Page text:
Said seems both to admire and to be suspicious of Gould’s early rejection of the concert stage for the recording studio. The super-controlled environment of the studio allowed Gould to convert himself from virtuoso to intellectual, or better, to be both things a the same time.  For Said, great musical moments and careers are built not just on heightened emotion on stage and towering demonstrations of technical prowess, but on deep thought and sustained efforts both to expand the repertoire and to shed new light on the old.

As Said points out in one of the book’s later essays, the Gould phenomenon paradoxically embodies the rejection of a modern concert life even while his success was made possible by it.  Said often confronts the tension between the tremendous excitement of modern, highly artificial musical performance and the debilitating sameness of a concert life; he decries the crushing machinery of the culture industry that limits possibility and experimentation, and that works to thwart creativity not to foster it.  Along these lines, Said complains of the industrialized fodder churned out by summer festivals, proliferating like so many cultural strip malls across North America and Euopre. But the descent of the Sante Fe summer opera season into the “conventional and soporific” does not discourage him from visiting the carefully conceived and creatively, if inconsistently, executed Bard Festival a couple of hours up the Hudson from his home in Manhattan. Here again, Said’s watchword is purpose: the pursuit of a musical and intellectual goal, sound and thought together.

In all of this there is a desire for both high-standards, along with a yearning for lingering the warmth and informality of the drawing room, the intimate, the personal. In spite of dominant steely sameness concert life in the later 20th century, Said criticism finds those moments of rare beauty and exhilarating life that even corporate institutions and attitudes cannot stamp out.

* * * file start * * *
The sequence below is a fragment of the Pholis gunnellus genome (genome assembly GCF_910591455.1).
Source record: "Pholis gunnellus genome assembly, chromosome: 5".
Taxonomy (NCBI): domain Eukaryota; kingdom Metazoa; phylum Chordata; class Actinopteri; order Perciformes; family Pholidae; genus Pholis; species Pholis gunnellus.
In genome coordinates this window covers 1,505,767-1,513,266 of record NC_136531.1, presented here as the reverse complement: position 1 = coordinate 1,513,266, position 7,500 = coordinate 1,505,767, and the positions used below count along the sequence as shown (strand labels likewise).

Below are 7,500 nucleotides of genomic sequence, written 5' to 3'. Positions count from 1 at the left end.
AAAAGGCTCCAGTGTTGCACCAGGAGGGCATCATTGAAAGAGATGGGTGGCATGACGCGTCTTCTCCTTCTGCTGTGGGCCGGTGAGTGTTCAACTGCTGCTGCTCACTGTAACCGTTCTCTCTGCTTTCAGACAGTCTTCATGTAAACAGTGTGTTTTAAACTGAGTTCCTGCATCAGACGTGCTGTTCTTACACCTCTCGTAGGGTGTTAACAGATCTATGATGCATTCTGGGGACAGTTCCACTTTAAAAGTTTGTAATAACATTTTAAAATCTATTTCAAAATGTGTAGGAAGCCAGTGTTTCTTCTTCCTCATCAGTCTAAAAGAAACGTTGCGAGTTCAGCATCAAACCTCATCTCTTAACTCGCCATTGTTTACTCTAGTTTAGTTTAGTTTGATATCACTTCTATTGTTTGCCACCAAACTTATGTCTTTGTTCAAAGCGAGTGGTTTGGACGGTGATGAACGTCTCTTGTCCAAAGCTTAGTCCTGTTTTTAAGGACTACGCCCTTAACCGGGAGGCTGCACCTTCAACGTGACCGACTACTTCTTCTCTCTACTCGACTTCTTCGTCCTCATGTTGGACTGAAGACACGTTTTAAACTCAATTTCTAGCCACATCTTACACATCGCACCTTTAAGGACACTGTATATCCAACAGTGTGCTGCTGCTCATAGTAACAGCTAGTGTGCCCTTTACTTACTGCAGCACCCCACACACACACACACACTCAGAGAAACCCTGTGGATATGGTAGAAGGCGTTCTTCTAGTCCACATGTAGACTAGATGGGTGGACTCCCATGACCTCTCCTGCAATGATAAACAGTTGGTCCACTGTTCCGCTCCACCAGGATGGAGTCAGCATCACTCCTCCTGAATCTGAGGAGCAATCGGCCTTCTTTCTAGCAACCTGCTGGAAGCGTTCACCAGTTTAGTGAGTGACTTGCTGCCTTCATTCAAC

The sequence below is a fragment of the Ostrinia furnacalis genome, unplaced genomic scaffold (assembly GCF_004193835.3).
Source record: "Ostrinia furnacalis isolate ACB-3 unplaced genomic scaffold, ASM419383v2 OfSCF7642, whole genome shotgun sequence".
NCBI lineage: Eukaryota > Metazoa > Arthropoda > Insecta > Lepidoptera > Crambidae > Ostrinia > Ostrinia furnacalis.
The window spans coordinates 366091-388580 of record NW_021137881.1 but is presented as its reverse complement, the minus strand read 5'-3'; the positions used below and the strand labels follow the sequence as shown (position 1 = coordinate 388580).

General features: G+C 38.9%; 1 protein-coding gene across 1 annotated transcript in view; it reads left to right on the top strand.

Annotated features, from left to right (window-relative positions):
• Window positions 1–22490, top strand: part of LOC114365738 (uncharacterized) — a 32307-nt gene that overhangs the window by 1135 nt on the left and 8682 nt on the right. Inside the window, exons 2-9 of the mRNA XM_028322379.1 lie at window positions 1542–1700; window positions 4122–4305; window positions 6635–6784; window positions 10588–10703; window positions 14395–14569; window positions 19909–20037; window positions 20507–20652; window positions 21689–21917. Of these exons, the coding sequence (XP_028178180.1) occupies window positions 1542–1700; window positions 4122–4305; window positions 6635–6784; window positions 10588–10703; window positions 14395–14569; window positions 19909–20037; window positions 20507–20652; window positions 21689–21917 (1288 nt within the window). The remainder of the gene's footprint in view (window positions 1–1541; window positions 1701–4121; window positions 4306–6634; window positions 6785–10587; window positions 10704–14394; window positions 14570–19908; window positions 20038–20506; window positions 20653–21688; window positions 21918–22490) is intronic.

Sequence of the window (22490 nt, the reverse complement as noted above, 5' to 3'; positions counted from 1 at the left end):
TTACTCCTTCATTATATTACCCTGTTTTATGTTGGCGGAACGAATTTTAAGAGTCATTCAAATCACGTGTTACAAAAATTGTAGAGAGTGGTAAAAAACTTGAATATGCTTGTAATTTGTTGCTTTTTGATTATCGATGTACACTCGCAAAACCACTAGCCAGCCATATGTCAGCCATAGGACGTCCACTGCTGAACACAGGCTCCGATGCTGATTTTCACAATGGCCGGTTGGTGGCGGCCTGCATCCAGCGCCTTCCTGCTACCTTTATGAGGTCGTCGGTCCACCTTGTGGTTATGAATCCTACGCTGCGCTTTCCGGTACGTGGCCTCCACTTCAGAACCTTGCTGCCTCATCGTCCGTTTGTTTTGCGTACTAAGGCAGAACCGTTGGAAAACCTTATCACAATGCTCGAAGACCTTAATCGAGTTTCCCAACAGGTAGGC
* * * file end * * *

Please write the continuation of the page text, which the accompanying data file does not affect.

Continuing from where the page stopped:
Having begun with a tribute to Gould’s artistic life, Music at Its Limits ends with what could be read as a rumination on Said’s own impending death. Late style was the central concern Said’s literary and music criticism in his last years, and is the theme of his final Nation piece, of September, 2003. The essay appeared just three weeks before his death later that month. Said’s own soon-be-lost battle with leukemia is not mentioned, though perhaps alluded to in the piece’s title, “Untimely Meditations.” Reflecting Said’s canonic tastes, this review of Maynard Solomon’s Late Beethoven ranges widely across the music of Beethoven, Mozart, Wagner, and Brahms but also touches on Nietzsche, Adorno, Rembrandt, Shakespeare, Sophocles, among other pillars of what one, writing now in the shadow of Said’s legacy, would hesitate to describe with the confining term “Western” culture. In this his final column, Said writes of the way late style “can convey a sense not of resignation but of an unusual rebelliousness, a sense of breaking, barriers, transgressively the basic element of the arts anew.”

It is this danger and daring undertaken within the very temple of decorous high culture that makes this book, and indeed Said’s life, so memorable, instructive, and moving.

DAVID YEARSLEY teaches at Cornell University. A long-time contributor to the Anderson Valley Advertiser, he is author of Bach and the Meanings of Counterpoint His latest CD, “All Your Cares Beguile: Songs and Sonatas from Baroque London”, has just been released by Musica Omnia. He can be reached at dgy2@cornell.edu